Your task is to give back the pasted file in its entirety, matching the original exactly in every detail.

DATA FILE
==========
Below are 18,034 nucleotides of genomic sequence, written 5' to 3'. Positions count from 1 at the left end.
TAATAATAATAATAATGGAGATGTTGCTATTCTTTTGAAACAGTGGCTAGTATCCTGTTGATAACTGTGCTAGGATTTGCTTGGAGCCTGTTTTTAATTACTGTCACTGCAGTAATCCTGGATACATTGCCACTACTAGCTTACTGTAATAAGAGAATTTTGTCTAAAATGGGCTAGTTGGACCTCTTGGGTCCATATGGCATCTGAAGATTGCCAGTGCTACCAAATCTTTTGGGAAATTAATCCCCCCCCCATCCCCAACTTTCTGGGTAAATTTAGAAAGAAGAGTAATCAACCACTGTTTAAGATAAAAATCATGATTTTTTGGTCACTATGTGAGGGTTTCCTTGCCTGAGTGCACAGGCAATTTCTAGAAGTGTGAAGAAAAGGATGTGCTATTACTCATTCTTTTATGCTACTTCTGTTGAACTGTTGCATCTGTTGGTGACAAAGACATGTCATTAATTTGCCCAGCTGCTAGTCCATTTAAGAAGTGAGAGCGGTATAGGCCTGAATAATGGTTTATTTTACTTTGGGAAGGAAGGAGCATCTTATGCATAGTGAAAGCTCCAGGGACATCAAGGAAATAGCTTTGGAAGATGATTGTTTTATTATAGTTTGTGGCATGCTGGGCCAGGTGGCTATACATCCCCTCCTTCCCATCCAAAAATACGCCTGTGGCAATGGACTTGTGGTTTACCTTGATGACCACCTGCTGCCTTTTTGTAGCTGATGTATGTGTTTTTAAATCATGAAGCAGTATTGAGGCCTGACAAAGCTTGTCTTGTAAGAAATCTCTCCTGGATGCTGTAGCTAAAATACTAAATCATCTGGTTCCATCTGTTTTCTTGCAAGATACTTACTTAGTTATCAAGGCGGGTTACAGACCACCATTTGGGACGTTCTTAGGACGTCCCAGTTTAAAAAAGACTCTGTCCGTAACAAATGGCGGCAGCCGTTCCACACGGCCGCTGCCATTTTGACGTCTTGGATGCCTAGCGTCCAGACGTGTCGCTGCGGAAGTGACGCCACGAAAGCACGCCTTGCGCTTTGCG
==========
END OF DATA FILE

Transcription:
Below are 18,034 nucleotides of genomic sequence, written 5' to 3'. Positions count from 1 at the left end.
TAATAATAATAATAATGGAGATGTTGCTATTCTTTTGAAACAGTGGCTAGTATCCTGTTGATAACTGTGCTAGGATTTGCTTGGAGCCTGTTTTTAATTACTGTCACTGCAGTAATCCTGGATACATTGCCACTACTAGCTTACTGTAATAAGAGAATTTTGTCTAAAATGGGCTAGTTGGACCTCTTGGGTCCATATGGCATCTGAAGATTGCCAGTGCTACCAAATCTTTTGGGAAATTAATCCCCCCCCCATCCCCAACTTTCTGGGTAAATTTAGAAAGAAGAGTAATCAACCACTGTTTAAGATAAAAATCATGATTTTTTGGTCACTATGTGAGGGTTTCCTTGCCTGAGTGCACAGGCAATTTCTAGAAGTGTGAAGAAAAGGATGTGCTATTACTCATTCTTTTATGCTACTTCTGTTGAACTGTTGCATCTGTTGGTGACAAAGACATGTCATTAATTTGCCCAGCTGCTAGTCCATTTAAGAAGTGAGAGCGGTATAGGCCTGAATAATGGTTTATTTTACTTTGGGAAGGAAGGAGCATCTTATGCATAGTGAAAGCTCCAGGGACATCAAGGAAATAGCTTTGGAAGATGATTGTTTTATTATAGTTTGTGGCATGCTGGGCCAGGTGGCTATACATCCCCTCCTTCCCATCCAAAAATACGCCTGTGGCAATGGACTTGTGGTTTACCTTGATGACCACCTGCTGCCTTTTTGTAGCTGATGTATGTGTTTTTAAATCATGAAGCAGTATTGAGGCCTGACAAAGCTTGTCTTGTAAGAAATCTCTCCTGGATGCTGTAGCTAAAATACTAAATCATCTGGTTCCATCTGTTTTCTTGCAAGATACTTACTTAGTTATCAAGGCGGGTTACAGACCACCATTTGGGACGTTCTTAGGACGTCCCAGTTTAAAAAAGACTCTGTCCGTAACAAATGGCGGCAGCCGTTCCACACGGCCGCTGCCATTTTGACGTCTTGGATGCCTAGCGTCCAGACGTGTCGCTGCGGAAGTGACGCCACGAAAGCACGCCTTGCGCTTTGCG